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  1. #1
    ChrisW's Avatar
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    Lens For High Acutance Large Prints

    I commonly print images up to 40 inches using a Besseler 23 IIIC condenser and Rodagon 80mm off b+w 120 25 iso films. The distance form lens to floor easel is 76 inches. The acutance is good, but at these enlargements should I get a different lens? 4x5 format would help, but for mobility I must shoot 120.

    Also, am I correct in assuming an aperture of f11 will produce the sharpest image? Film flatness in not an issue as I use a double glass carrier.

  2. #2
    rbarker's Avatar
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    Assuming you have the f/4 80mm Rodagon, it's a 6-element lens with 4 groups - one of the better "standard" designs, optimized for 2x-10x (6x optimum) magnification (manufacturer specs). You might get improved results with one of the APO enlarging lenses. The 80mm f4 APO Rodagon, for example, has a (stated) magnification range of 2x-15x (10x optimum).

    As to the sharpest f-stop, that's usually 2 or 3 stops down from wide open, but running your own tests will show what your optimum f-stop is.
    [COLOR=SlateGray]"You can't depend on your eyes if your imagination is out of focus." -Mark Twain[/COLOR]

    Ralph Barker
    Rio Rancho, NM

  3. #3

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    I would expect a first class enlarging lens for the 120 formats to be at optimum by f8 perhaps by f5.6
    Claire (Ms Anne Thrope is in the darkroom)

  4. #4
    ChrisW's Avatar
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    Ralph, thanks for the advice. I will get an APO lens. Any thoughts on Rodenstock versus Schneider?

  5. #5
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    I have a Schneider Apo-Componon 90 mm lens that I use for 6x7 negatives. It is extremely sharp up to my maximum print size of 20 x 24.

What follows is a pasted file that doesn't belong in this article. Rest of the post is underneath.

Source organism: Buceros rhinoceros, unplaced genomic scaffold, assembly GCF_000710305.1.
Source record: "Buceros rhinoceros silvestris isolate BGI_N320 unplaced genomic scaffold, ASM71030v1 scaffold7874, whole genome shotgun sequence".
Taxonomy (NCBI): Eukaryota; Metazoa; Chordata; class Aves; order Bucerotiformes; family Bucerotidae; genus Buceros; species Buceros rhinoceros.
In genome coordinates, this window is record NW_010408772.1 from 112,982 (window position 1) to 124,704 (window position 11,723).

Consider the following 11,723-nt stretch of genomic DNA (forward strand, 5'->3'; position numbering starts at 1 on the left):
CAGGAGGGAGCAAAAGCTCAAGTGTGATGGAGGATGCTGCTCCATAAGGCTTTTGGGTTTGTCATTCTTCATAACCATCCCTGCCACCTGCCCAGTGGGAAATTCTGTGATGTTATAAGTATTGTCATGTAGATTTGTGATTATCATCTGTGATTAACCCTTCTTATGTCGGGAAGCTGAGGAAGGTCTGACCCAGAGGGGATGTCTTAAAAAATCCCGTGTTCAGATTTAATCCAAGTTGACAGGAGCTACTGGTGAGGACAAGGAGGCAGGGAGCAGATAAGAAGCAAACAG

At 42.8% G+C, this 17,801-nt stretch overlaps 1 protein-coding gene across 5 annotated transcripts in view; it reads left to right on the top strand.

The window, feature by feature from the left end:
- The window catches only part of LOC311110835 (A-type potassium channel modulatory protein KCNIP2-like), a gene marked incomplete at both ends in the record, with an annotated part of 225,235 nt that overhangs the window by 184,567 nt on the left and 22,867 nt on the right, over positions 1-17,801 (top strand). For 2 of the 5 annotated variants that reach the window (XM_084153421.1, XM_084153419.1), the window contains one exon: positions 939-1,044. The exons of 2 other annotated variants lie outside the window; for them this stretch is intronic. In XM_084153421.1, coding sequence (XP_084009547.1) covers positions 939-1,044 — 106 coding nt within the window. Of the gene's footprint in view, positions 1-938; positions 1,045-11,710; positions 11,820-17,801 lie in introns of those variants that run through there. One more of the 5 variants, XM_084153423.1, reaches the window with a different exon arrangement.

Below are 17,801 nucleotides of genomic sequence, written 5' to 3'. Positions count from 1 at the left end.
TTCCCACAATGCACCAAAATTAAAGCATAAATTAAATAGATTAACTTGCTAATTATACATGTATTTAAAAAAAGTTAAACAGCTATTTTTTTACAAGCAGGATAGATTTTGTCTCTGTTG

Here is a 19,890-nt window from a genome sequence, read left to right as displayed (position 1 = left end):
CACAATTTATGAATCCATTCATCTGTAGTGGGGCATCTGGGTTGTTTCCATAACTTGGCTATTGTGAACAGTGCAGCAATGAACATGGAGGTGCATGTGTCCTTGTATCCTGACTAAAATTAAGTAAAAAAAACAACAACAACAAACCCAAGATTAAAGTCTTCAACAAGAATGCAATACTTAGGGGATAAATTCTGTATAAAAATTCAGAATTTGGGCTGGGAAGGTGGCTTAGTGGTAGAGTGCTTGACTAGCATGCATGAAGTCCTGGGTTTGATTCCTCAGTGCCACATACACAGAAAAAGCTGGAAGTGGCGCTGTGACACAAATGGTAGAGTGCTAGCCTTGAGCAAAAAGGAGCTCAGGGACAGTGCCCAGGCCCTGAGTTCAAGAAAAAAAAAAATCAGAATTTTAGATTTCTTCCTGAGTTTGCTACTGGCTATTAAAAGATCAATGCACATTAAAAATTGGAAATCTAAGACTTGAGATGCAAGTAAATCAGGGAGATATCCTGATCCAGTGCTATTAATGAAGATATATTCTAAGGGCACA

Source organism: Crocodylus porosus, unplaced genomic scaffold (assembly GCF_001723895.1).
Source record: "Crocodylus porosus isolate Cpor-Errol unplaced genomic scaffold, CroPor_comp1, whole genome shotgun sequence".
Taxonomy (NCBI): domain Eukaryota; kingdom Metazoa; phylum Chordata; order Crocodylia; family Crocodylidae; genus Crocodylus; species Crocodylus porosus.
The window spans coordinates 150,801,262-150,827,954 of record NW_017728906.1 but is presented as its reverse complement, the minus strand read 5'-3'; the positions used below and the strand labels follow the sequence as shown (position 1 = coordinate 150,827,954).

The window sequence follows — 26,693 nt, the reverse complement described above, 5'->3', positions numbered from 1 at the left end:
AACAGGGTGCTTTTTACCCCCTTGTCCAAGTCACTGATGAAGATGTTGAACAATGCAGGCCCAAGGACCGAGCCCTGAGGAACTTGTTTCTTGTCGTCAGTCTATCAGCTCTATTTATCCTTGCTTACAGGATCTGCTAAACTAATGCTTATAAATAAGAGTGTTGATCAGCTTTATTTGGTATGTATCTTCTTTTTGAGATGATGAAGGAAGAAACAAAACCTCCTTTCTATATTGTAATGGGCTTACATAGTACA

Jerold Harter MD

  6. #6
    ChrisW's Avatar
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    Ms. Thrope:

    Thanks for the guidance. In my infinite wisdom I only tested f4, f11, and f22. Perhaps I should have listened during my physics class.

  7. #7
    df cardwell's Avatar
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    Each lens is DESIGNED for a specific job. Hunt down a Rodagon G, designed for really big prints, unlike the apo componons and Rodagon n

    If you come upon a 105 apo el nikkor, get it.

    For getting the most from the lens you have,
    lay a mirror on the edge of the print and stop down until you see a clear aperture. It may be a stop or stop and a half from wide open.

    Go no further.
    "One of the painful things about our time is that those who feel certainty are stupid,
    and those with any imagination and understanding are filled with doubt and indecision"

    -Bertrand Russell

  8. #8
    ChrisW's Avatar
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    Will the 105mm focal length work with 6x6? Is the Nikkor better than either Rodenstock or Schneider? Will Speed marry Trixie?

  9. #9
    df cardwell's Avatar
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    Even though you'll need to stop down to f/8, the 105 Apo El Nikkor will be fine. It is head and shoulders above anything. And priced accordingly. But some turn up when color sep houses close, or top labs unload stuff. The downside is the cost. Some are available, still, new. Slightly under $3k.

    Speed would be a fool to let Trixie go.

    .
    "One of the painful things about our time is that those who feel certainty are stupid,
    and those with any imagination and understanding are filled with doubt and indecision"

    -Bertrand Russell

  10. #10
    ChrisW's Avatar
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    Quote Originally Posted by df cardwell
    For getting the most from the lens you have,
    lay a mirror on the edge of the print and stop down until you see a clear aperture. It may be a stop or stop and a half from wide open.

    Go no further.
    Neat trick with the mirror. I assume a clear aperture is when all leaves are showing. This is a different aperture depending on the magnification. Hence the range of 5.6 to 8 as proffered by Ralph and Claire. All these years I thought f11 to be the optimal due to my flawed logic. Thanks.

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